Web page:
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India heart-warmingly confident ahead of difficult enterprise

Coach Ravi Shahstri claims that his team had it in them to pull it off anywhere in the world.

Pulakesh Mukhopadhyay | New Delhi |

Descriptions by Indians of South Africa tours for Tests sparkle only fleetingly, inevitably to take on elegiac overtones – and we all know why.

Given the no-series-win backdrop, it was great to hear, on the day India won the last Twenty20 International against Sri Lanka in Mumbai, coach Ravi Shastri swat diffidence aside and assert that the history of failure should spur our boys on to try and change it.

He wanted it to be looked upon as an opportunity to do something that had so far not been done, rather than a mission impossible. Or, someone, garland in hand, jumping down into the tiger’s enclosure at the zoo, like once it happened in Kolkata.

“We’re going there to try and win the series,” Shastri let it be known, and there was the unmistakable ring of conviction in his voice when he claimed that his team had it in them to pull it off anywhere in the world. That would have been his way of telling us that it wasn’t because of home, or southern Asian, wickets that India had been winning galore all these months.

The proof of the pudding, as they say, will always be in the eating – and Shastri knows it all right. But we, Indians, have to acknowledge that few other coaches we have had ever spoke so boldly before setting out on a trip during which there could always be an up-against-it air around Virat Kohli and his team-mates unless they wheeze into a 2-0 lead going into the third, and last, Test.

Sourav Ganguly and his men did make the 2003 World Cup final but the run-up to the tournament had been marked by several South African stalwarts of the past talking about how the wickets of the country were being neutered for batsmen to be going great guns.

There also were reports that Indian advertisers had demanded conditions in which our willow-wielding worthies would wow the world, though there were hiccups along the way up. It wasn’t really a cinch.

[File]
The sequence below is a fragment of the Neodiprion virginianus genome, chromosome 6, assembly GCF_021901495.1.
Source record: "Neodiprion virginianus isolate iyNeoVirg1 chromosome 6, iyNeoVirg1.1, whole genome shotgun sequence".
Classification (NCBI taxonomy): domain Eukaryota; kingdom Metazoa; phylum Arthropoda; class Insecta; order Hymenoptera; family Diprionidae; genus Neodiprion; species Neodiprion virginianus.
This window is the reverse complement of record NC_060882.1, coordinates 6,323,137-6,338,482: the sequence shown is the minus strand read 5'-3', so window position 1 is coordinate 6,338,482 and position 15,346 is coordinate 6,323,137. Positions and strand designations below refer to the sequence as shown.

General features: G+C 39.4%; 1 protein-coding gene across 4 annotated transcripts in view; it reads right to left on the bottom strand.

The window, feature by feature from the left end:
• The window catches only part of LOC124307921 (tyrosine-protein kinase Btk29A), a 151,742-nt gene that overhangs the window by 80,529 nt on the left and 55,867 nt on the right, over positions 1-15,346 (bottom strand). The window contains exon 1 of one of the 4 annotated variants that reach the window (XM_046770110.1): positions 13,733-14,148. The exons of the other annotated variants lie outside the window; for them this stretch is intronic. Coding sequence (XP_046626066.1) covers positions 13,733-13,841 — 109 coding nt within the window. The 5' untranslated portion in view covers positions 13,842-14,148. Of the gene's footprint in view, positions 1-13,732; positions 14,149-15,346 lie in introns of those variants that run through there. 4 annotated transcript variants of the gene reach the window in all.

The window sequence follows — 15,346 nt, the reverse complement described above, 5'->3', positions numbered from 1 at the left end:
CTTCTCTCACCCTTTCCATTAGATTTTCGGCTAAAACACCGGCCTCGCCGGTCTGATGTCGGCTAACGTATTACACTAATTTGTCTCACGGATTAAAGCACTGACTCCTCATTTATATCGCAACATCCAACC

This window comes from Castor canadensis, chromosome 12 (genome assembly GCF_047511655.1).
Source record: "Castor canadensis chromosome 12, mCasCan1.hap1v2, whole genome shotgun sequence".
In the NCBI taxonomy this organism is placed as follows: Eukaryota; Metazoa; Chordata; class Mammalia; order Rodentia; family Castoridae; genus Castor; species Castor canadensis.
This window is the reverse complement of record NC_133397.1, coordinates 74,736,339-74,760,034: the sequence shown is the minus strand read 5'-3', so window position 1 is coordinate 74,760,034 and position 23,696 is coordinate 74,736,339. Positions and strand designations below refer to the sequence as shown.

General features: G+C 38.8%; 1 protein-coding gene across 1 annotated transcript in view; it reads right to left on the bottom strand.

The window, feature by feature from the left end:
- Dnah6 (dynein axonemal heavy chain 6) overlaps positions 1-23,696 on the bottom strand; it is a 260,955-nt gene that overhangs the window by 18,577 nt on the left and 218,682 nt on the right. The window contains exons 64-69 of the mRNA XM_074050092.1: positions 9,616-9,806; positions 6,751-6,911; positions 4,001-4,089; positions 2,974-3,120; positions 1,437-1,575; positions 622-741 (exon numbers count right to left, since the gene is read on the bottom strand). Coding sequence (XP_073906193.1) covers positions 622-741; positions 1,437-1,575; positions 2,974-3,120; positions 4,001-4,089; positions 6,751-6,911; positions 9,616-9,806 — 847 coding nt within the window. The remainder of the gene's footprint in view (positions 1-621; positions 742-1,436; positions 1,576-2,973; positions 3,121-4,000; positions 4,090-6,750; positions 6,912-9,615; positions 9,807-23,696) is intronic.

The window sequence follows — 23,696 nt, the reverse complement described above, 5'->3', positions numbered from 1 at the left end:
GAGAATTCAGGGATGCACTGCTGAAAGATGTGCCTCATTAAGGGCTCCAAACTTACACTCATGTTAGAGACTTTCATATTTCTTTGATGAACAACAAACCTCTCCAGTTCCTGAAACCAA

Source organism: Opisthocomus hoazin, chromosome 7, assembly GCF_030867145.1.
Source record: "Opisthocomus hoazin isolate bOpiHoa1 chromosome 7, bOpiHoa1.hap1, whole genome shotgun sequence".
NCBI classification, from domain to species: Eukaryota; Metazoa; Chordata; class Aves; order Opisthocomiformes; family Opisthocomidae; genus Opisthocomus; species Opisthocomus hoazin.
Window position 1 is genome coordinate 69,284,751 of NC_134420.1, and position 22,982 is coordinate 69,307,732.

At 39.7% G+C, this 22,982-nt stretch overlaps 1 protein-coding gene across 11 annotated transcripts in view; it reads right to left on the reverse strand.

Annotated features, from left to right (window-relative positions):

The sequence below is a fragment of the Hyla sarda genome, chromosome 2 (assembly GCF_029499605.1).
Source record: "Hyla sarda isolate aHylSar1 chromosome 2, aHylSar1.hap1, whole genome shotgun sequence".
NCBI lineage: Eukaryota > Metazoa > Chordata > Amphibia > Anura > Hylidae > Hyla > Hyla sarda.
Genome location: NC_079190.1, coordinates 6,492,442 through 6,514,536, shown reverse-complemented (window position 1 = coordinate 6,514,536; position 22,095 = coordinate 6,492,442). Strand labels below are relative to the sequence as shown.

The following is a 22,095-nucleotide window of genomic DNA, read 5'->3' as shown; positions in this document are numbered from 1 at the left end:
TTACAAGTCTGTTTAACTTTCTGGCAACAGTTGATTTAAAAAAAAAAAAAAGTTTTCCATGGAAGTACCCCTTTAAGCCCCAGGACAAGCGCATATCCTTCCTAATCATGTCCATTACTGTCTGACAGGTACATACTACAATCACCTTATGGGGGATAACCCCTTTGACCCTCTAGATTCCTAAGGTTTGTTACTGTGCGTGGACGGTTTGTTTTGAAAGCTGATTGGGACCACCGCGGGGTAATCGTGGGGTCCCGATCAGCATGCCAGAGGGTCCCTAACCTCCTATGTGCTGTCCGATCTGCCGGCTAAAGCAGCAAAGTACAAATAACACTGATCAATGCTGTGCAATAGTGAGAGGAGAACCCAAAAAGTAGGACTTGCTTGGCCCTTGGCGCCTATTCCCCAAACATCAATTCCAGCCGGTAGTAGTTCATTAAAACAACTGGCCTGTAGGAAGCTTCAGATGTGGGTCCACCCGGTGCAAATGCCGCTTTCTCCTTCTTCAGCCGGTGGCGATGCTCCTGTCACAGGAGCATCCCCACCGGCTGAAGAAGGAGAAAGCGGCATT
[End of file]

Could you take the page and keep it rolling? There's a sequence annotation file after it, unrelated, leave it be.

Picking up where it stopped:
And if you look farther back, things were, well, as bad as it gets where getting to grips with fast bowling is concerned.

Rajan Bala’s ***The Covers Are Off*** has a sentence that sums the story up with a mind-numbing effect: “Nari Contractor, who was almost killed in the West Indies in 1961-2, said that one of his partners urinated in the middle out of sheer terror.”  Vijay Manjrekar, Polly Umrigar, Pankaj Roy and Chandu Borde are quoted as saying that Wesley Hall and Roy Gilchrist made batsmen worry about their lives.

One reason why India haven’t ever won a Test series in Australia is their acute discomfort on some of the world-apart wickets down under and, in England, they have sometimes been found out on lively surfaces while coping with swing.

To be fair, it’s not Indians alone who have been found in extremis when called upon to deal with express pace. When it comes to the crunch, few people relish confronting a pace pair on a lively wicket, and history is replete with examples of it. But India would once upon a time have been additionally vulnerable considering they had little to come up with by way of retaliation.

There was no balance of terror. India will this time around be well-equipped to give as much as they are likely to get. It should be a good series, even if it’s a matter of only three Tests.